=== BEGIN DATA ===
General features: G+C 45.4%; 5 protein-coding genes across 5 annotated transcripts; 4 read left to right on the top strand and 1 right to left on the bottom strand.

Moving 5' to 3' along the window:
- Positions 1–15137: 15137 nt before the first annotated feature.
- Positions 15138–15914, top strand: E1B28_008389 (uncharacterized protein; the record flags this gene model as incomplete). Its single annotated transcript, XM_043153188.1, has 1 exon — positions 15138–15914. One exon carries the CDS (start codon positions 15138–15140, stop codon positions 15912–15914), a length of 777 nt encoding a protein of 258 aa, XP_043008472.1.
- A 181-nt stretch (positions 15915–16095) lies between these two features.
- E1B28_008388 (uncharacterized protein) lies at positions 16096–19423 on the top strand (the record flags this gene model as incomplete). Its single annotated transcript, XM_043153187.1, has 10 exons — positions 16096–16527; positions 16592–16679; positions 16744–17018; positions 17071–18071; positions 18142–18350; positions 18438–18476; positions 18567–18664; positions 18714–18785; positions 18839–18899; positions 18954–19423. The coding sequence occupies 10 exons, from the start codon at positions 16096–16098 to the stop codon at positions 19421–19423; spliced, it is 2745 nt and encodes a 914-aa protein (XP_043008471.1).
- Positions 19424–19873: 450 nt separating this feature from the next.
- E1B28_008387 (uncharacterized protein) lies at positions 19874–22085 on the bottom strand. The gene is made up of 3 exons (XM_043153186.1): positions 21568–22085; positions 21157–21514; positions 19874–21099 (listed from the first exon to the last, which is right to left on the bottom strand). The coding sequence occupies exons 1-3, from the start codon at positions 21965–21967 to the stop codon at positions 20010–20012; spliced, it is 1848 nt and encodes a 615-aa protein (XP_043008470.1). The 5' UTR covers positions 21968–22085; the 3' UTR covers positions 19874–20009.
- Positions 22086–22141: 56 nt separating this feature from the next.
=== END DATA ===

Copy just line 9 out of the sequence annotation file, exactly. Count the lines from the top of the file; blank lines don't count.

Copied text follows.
- Positions 22086–22141: 56 nt separating this feature from the next.